In their failure and in their back-sliding struggle Jesus finds them. He tells them to bring some fish and to come and eat breakfast. He reminds them of who he is and who they are. He is with them as they recollect the memories of their past experiences, and slowly they begin to reemerge. Jesus sat with them eating bread and fish. He laughed with them and he looked into their eyes and saw their sorrows.
They had met with Jesus now three times after his resurrection, and they are still unsure as to what to do. They want to continue but how? Jesus looks at Peter in this moment and he asks him, “Simon, son of John, do you love me more than these?” This statement is filled with such relational history. When Peter’s brother Andrew first brought Peter to see Jesus this is how Jesus addressed him. “You are Simon Son of John, you shall be called Cephas (which means Peter).” Jesus is reminding Peter who he is. Then he asks do you love me more than these? I have heard many comments on this, but as I was studying the commentator says that Jesus is reminding Peter of his own words during their Passover feast. That Peter loved Jesus more than anyone else and would give his life for him. Jesus is reminding him of who he is, he is reminding him of what Peter claimed, and he is reminding him that nothing has changed. Peter answers yes. Jesus asks again two more times and Peter affirms that he loves Jesus. He does this right in front of them all. Imagine the pain that Peter was experiencing, imagine the pain Jesus must have been experiencing as he watched and pushed his friend to tears. But it is important.
They are all feeling like failures, wallowing in their own self judgement. They have lost sight of who they are or what they are to do. Peter was the one taking this all the hardest. He said he would die for Jesus, yet he denied him three times. So, Jesus asked three times do you love me. Three times peter answered yes. And in that discourse Jesus tells us the point and purpose of the church. Do you love me? Feed my lambs. Do you love me? Tend my sheep. DO YOU LOVE ME? Feed my sheep.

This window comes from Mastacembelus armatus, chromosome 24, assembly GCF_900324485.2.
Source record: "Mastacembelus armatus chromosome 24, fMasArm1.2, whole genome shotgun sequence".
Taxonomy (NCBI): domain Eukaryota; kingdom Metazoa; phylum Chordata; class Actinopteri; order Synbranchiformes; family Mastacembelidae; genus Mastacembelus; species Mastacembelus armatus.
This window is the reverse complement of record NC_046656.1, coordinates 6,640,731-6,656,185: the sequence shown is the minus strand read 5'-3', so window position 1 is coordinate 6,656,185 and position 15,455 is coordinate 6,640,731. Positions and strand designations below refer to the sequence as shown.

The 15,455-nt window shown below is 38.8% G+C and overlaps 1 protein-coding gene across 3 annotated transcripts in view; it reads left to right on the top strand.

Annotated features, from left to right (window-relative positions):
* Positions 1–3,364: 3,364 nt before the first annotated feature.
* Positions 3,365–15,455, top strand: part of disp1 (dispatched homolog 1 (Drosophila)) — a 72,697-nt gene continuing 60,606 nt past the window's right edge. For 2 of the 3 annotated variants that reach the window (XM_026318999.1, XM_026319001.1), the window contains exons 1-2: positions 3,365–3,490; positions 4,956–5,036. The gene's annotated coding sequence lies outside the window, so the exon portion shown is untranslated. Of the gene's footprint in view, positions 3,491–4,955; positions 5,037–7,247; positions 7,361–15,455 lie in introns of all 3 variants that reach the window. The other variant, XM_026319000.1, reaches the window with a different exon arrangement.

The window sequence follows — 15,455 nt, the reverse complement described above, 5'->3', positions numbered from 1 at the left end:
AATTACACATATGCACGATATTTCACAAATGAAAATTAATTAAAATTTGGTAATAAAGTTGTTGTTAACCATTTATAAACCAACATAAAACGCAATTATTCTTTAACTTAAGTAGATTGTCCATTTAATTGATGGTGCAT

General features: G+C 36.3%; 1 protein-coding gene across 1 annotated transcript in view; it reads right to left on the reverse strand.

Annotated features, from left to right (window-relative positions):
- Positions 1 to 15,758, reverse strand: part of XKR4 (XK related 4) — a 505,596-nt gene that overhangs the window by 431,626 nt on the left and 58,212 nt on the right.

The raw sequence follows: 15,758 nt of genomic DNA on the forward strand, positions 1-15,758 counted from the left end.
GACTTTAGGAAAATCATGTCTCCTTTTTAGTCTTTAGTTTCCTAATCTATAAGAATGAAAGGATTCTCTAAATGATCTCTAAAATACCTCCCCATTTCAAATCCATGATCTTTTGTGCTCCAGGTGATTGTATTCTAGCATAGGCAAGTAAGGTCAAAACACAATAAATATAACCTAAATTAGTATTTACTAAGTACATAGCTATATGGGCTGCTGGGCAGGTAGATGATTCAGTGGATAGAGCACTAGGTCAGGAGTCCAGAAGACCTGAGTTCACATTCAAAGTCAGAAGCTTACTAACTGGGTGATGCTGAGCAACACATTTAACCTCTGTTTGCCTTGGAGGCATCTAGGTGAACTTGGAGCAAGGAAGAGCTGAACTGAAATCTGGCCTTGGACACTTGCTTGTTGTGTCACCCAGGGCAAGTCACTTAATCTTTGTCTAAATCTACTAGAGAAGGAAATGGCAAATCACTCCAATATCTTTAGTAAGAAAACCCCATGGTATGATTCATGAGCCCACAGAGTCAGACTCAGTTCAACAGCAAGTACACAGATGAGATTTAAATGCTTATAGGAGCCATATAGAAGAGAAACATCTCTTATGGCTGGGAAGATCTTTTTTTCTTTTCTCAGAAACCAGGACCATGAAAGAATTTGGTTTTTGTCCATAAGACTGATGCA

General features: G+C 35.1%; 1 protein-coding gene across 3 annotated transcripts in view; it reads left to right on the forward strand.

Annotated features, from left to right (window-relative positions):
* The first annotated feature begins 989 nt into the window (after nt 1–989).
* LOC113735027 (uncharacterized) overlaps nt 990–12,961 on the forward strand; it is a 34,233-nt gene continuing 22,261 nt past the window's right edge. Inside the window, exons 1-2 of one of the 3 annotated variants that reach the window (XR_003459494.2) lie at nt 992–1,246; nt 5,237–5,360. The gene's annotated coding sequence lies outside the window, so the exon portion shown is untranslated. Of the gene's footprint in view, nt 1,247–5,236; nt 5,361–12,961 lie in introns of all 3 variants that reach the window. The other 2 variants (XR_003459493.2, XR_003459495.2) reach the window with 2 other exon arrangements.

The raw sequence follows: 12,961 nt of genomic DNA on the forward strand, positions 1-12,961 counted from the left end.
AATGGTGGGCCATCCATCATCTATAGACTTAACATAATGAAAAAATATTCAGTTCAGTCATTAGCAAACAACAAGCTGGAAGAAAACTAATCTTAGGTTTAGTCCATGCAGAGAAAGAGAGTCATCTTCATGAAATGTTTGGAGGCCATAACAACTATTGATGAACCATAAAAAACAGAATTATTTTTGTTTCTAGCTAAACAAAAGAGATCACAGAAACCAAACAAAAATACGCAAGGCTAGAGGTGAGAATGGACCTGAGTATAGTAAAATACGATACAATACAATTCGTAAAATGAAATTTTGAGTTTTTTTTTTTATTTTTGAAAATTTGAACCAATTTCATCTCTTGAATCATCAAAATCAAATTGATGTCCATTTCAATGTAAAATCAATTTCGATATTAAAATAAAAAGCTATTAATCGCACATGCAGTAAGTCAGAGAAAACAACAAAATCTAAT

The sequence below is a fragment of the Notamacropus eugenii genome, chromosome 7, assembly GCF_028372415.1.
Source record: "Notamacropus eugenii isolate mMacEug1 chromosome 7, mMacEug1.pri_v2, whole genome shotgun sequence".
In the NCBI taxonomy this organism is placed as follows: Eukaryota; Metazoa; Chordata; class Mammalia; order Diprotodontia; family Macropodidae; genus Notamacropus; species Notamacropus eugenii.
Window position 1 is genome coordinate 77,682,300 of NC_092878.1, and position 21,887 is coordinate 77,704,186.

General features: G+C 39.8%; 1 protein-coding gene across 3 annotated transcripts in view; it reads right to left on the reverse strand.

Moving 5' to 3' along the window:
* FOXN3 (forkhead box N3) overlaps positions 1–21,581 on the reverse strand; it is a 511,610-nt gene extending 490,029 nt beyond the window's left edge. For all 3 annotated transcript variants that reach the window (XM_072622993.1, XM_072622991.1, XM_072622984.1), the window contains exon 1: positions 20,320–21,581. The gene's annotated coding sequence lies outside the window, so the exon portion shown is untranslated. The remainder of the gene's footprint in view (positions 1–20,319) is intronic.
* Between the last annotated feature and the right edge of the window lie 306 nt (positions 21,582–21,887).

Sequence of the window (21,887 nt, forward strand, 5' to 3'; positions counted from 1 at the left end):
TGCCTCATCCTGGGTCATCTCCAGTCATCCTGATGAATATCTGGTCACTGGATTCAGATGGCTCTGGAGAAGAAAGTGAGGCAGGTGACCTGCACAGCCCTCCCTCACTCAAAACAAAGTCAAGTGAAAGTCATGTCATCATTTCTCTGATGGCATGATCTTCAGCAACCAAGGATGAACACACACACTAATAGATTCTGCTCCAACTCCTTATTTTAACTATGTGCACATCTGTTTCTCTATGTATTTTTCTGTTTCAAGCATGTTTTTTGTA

They forgot who they were, because in their mind they were cowards and failures, unworthy to call themselves disciples. Yet Jesus will not leave them there. He takes them back to the beginning the moment they first believed. He reminds them of the begin of their relationship, and that he called them. He acknowledges their struggle, and he meets it head on. Do you love me? I know you denied me I told you that you would, but do you love me he asks. If you love me, feed and teach the young. If you love me encourage those around you. If you love me, help provide for the needs of others. If you love me, Jesus says, follow me. Just like you did when this all began.
We get caught up on many things. I am not good enough, I sin, I am not the best. Or maybe they are not good enough, they sin, and are not the best. Friends this is not what we should worry about. Of course, they sin, of course you sin, we are human we struggle, and we fail. And we fail with gusto. This does not mean we stop. It does not mean we should lock ourselves in a room. It does not mean that we should go back to our previous life and lifestyle. We are people loved by God. Loved to such a degree that he sent his son to live among us, to teach us, to encourage us and to die and rise to save us. He came to redeem us, to restore us to our rightful place, in communion with God. Never forget that. I am Jared son of Carl, but I am also beloved child of God and so are you. Because of this follow and return to your rightful place, follow your creator, redeemer and friend. Follow and as you do feed his lambs, tend his sheep, and feed his sheep. You are beloved and so is every other person. They are his not ours, and they are also loved. Feed those that need it and tend those that are injured. Remind everyone you meet that they are loved.
We can often lock ourselves in rooms out of fear. We can also turn our backs on who we are and return to our old ways. We can be distracted, and our attention moved from truth to a lie. But one thing remains. God loves you. God wants you. God came for you. And God wants to bring you home. As we enter in to this time of open worship. Answer the same question that Jesus asked Peter, “Do you love him.” If you do what is he calling you to do?